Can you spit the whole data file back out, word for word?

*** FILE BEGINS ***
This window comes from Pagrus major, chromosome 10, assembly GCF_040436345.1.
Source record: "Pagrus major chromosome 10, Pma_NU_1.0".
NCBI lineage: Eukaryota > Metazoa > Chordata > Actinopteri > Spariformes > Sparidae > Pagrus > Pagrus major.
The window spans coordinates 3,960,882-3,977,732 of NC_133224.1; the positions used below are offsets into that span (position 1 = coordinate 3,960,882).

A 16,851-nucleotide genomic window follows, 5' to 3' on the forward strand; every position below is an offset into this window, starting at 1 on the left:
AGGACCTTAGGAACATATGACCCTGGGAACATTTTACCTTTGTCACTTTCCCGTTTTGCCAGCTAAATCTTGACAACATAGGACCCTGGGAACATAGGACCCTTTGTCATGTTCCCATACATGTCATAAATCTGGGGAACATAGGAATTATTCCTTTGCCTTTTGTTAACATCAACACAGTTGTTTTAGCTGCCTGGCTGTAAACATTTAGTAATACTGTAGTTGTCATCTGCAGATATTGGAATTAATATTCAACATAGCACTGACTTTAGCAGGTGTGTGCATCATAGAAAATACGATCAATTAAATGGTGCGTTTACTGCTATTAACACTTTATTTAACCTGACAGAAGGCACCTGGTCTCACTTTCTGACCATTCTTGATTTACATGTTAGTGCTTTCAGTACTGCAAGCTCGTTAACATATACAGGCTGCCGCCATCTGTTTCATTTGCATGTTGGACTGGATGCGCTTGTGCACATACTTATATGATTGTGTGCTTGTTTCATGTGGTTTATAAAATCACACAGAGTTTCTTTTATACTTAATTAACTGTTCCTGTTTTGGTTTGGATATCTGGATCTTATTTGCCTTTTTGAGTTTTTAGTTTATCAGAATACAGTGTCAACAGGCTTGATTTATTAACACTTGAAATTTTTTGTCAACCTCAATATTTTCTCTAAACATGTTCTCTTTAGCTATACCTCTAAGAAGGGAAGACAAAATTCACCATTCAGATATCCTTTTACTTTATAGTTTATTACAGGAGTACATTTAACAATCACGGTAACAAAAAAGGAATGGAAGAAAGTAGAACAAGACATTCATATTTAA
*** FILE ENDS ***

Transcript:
This window comes from Pagrus major, chromosome 10, assembly GCF_040436345.1.
Source record: "Pagrus major chromosome 10, Pma_NU_1.0".
NCBI lineage: Eukaryota > Metazoa > Chordata > Actinopteri > Spariformes > Sparidae > Pagrus > Pagrus major.
The window spans coordinates 3,960,882-3,977,732 of NC_133224.1; the positions used below are offsets into that span (position 1 = coordinate 3,960,882).

A 16,851-nucleotide genomic window follows, 5' to 3' on the forward strand; every position below is an offset into this window, starting at 1 on the left:
AGGACCTTAGGAACATATGACCCTGGGAACATTTTACCTTTGTCACTTTCCCGTTTTGCCAGCTAAATCTTGACAACATAGGACCCTGGGAACATAGGACCCTTTGTCATGTTCCCATACATGTCATAAATCTGGGGAACATAGGAATTATTCCTTTGCCTTTTGTTAACATCAACACAGTTGTTTTAGCTGCCTGGCTGTAAACATTTAGTAATACTGTAGTTGTCATCTGCAGATATTGGAATTAATATTCAACATAGCACTGACTTTAGCAGGTGTGTGCATCATAGAAAATACGATCAATTAAATGGTGCGTTTACTGCTATTAACACTTTATTTAACCTGACAGAAGGCACCTGGTCTCACTTTCTGACCATTCTTGATTTACATGTTAGTGCTTTCAGTACTGCAAGCTCGTTAACATATACAGGCTGCCGCCATCTGTTTCATTTGCATGTTGGACTGGATGCGCTTGTGCACATACTTATATGATTGTGTGCTTGTTTCATGTGGTTTATAAAATCACACAGAGTTTCTTTTATACTTAATTAACTGTTCCTGTTTTGGTTTGGATATCTGGATCTTATTTGCCTTTTTGAGTTTTTAGTTTATCAGAATACAGTGTCAACAGGCTTGATTTATTAACACTTGAAATTTTTTGTCAACCTCAATATTTTCTCTAAACATGTTCTCTTTAGCTATACCTCTAAGAAGGGAAGACAAAATTCACCATTCAGATATCCTTTTACTTTATAGTTTATTACAGGAGTACATTTAACAATCACGGTAACAAAAAAGGAATGGAAGAAAGTAGAACAAGACATTCATATTTAA